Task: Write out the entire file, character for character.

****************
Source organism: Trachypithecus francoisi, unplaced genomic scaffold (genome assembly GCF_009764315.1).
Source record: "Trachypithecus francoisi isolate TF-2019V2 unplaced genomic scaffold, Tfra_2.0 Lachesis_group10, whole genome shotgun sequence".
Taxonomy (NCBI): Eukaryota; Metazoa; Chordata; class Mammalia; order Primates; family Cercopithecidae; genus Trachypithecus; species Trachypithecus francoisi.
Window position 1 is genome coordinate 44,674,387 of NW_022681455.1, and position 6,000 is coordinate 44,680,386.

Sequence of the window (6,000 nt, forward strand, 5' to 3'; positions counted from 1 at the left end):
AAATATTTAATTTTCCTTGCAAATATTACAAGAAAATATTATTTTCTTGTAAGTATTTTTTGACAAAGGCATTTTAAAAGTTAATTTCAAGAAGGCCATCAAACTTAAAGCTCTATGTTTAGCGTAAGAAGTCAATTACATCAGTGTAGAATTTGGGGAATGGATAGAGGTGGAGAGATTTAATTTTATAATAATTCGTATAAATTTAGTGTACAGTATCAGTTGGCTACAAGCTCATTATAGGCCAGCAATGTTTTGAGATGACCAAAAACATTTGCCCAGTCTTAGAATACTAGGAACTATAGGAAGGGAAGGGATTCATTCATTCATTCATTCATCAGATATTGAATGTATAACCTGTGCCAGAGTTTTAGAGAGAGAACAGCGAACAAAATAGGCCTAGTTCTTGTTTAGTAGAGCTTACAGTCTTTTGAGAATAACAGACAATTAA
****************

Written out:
Source organism: Trachypithecus francoisi, unplaced genomic scaffold (genome assembly GCF_009764315.1).
Source record: "Trachypithecus francoisi isolate TF-2019V2 unplaced genomic scaffold, Tfra_2.0 Lachesis_group10, whole genome shotgun sequence".
Taxonomy (NCBI): Eukaryota; Metazoa; Chordata; class Mammalia; order Primates; family Cercopithecidae; genus Trachypithecus; species Trachypithecus francoisi.
Window position 1 is genome coordinate 44,674,387 of NW_022681455.1, and position 6,000 is coordinate 44,680,386.

Sequence of the window (6,000 nt, forward strand, 5' to 3'; positions counted from 1 at the left end):
AAATATTTAATTTTCCTTGCAAATATTACAAGAAAATATTATTTTCTTGTAAGTATTTTTTGACAAAGGCATTTTAAAAGTTAATTTCAAGAAGGCCATCAAACTTAAAGCTCTATGTTTAGCGTAAGAAGTCAATTACATCAGTGTAGAATTTGGGGAATGGATAGAGGTGGAGAGATTTAATTTTATAATAATTCGTATAAATTTAGTGTACAGTATCAGTTGGCTACAAGCTCATTATAGGCCAGCAATGTTTTGAGATGACCAAAAACATTTGCCCAGTCTTAGAATACTAGGAACTATAGGAAGGGAAGGGATTCATTCATTCATTCATTCATCAGATATTGAATGTATAACCTGTGCCAGAGTTTTAGAGAGAGAACAGCGAACAAAATAGGCCTAGTTCTTGTTTAGTAGAGCTTACAGTCTTTTGAGAATAACAGACAATTAA